As the morning sun began to show itself over the mountaintops of the Shenandoah Valley in Virginia, an old gas station sign beside a windowless building stole my attention. I pulled over to stretch after a night of driving to find several antiques gathering rust and a small sign which read: Alpha and Omega Antique Mall. The proprietor, Mike, came outside, wiping the sleep from his eyes, asking what I was doing there so early in the morning. Once I explained that I was out on tour, looking for unique collections to talk about and photograph with my old Rolleiflex, he immediately invited me in. He put up a fresh pot of coffee and opened the door to one of the most incredible car collections to ever be housed within an antique shop hidden behind and old gas station.
“Back in the 1960s and 1970s, there was a show called ABC’s Wide World of Sports,” Mike says. “Every now and then, they would have a drag racing segment. It was very popular back then. Big Daddy ‘Don’ Garlits was king of the rails… the wheel-stands, smoke and everything. But, Sox and Martin Racing, what they did is they went around the country and did exhibitions. You could pay $25 or $50 or whatever it was, the story changes a little bit all the time, but you would pay a little bit of money and you’d get to race against Ronnie Sox. You never won, but you got to race against him and you got a color photograph. Well, Sox and Martin came to a local drag strip over here in Waynesboro. Petie Eavers paid his money, whatever it was, and signed up. Petie beat him. First time he had lost all summer long, and Petie won $500. So, Ronnie comes over to him and asks him, ‘What did you do to that car, boy?’ Petie said, ‘I’ll never tell.’ And they established, from that point on, a lifetime friendship. When Ronnie Sox passed away several years ago, his wife called Petie and said, ‘Petie, Ronnie is having me send you one of his dragsters.’ Well, that dragster sits over here now in the little museum. Jay Leno is interested in buying that car. He hasn’t been in here yet, but when he does, I’ll know who he is. He will be the guy with his jaw on the floor. If you ask Petie how much these cars are, he will tell you they are not for sale. But, if Leno comes in with about $600,000, he is going to be able to get that.”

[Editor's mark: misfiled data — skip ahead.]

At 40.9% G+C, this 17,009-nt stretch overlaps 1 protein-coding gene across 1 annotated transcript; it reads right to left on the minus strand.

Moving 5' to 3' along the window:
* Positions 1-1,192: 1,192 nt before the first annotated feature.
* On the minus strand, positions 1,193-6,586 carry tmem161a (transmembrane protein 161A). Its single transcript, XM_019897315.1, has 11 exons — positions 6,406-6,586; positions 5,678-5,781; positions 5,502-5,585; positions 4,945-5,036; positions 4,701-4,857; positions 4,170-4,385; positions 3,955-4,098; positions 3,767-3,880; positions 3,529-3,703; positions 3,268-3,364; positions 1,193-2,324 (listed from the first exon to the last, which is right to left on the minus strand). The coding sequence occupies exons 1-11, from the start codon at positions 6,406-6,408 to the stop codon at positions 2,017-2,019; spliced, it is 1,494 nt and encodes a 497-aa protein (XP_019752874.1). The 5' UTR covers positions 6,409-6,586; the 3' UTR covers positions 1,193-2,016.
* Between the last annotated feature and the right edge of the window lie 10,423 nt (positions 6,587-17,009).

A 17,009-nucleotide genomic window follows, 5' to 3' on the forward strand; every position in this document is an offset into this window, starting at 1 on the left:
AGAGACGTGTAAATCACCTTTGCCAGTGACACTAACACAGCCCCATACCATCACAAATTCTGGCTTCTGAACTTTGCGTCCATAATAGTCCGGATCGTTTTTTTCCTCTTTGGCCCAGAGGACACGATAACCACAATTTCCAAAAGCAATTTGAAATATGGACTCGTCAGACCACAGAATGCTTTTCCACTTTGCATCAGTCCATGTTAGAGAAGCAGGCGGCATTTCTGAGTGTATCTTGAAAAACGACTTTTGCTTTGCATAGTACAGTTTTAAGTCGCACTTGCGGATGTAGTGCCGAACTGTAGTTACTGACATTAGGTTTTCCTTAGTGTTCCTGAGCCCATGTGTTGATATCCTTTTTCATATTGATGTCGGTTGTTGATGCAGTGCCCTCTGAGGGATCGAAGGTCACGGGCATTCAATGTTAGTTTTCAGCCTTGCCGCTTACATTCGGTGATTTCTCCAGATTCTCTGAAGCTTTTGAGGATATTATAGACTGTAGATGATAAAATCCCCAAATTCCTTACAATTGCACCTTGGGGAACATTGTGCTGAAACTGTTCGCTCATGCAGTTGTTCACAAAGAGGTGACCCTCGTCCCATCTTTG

As the personal tour continued, Mike introduces me to a Corvette. “This 1957 Corvette belonged to one of the Statler Brothers,” he explains. “It is a big hit locally. This is number 67 off of the assembly line. Petie’s dad gave this to him and he drove it very rarely because he thought it was too pretty to drive. All these cars belonged to Petie. Petie was quite a guy.”
“I have one of Elvis Presley’s Cadillacs here,” Mike says with pride. “Elvis bought three cars at a time generally, and he gave them away. Everyone who hears I have one of his cars asks if it is pink, but, no. It is one of the ugliest Cadillacs ever made. It is either a 1976 or 1977 Seville and it looks like a Monte Carlo. It looks like a used car right now. And it looked that way brand new too. But, the cool thing about it is he actually did drive that off the lot. It was one of the three. Somebody else drove the other two cars and Elvis drove that one, so his DNA is in that car.”